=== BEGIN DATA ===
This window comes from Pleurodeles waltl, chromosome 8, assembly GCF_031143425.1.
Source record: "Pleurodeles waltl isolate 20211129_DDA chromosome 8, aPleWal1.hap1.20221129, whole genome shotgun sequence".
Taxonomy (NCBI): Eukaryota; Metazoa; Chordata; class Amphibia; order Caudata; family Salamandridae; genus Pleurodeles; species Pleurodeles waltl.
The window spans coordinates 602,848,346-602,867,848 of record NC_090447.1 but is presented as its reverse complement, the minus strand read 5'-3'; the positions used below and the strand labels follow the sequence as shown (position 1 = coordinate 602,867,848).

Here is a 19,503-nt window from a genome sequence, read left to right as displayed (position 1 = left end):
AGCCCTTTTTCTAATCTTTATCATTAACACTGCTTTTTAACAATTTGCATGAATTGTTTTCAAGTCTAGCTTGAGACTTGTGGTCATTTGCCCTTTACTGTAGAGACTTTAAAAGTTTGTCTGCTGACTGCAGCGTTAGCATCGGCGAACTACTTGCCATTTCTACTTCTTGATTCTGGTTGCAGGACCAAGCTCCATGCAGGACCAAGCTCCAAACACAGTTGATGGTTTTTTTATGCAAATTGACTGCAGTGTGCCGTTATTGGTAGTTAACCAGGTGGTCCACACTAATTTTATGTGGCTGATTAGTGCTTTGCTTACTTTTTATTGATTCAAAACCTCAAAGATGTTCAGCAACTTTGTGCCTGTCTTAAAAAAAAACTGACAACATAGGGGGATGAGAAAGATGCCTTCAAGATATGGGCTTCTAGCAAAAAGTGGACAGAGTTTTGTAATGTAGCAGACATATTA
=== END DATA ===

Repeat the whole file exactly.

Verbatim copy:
This window comes from Pleurodeles waltl, chromosome 8, assembly GCF_031143425.1.
Source record: "Pleurodeles waltl isolate 20211129_DDA chromosome 8, aPleWal1.hap1.20221129, whole genome shotgun sequence".
Taxonomy (NCBI): Eukaryota; Metazoa; Chordata; class Amphibia; order Caudata; family Salamandridae; genus Pleurodeles; species Pleurodeles waltl.
The window spans coordinates 602,848,346-602,867,848 of record NC_090447.1 but is presented as its reverse complement, the minus strand read 5'-3'; the positions used below and the strand labels follow the sequence as shown (position 1 = coordinate 602,867,848).

Here is a 19,503-nt window from a genome sequence, read left to right as displayed (position 1 = left end):
AGCCCTTTTTCTAATCTTTATCATTAACACTGCTTTTTAACAATTTGCATGAATTGTTTTCAAGTCTAGCTTGAGACTTGTGGTCATTTGCCCTTTACTGTAGAGACTTTAAAAGTTTGTCTGCTGACTGCAGCGTTAGCATCGGCGAACTACTTGCCATTTCTACTTCTTGATTCTGGTTGCAGGACCAAGCTCCATGCAGGACCAAGCTCCAAACACAGTTGATGGTTTTTTTATGCAAATTGACTGCAGTGTGCCGTTATTGGTAGTTAACCAGGTGGTCCACACTAATTTTATGTGGCTGATTAGTGCTTTGCTTACTTTTTATTGATTCAAAACCTCAAAGATGTTCAGCAACTTTGTGCCTGTCTTAAAAAAAAACTGACAACATAGGGGGATGAGAAAGATGCCTTCAAGATATGGGCTTCTAGCAAAAAGTGGACAGAGTTTTGTAATGTAGCAGACATATTA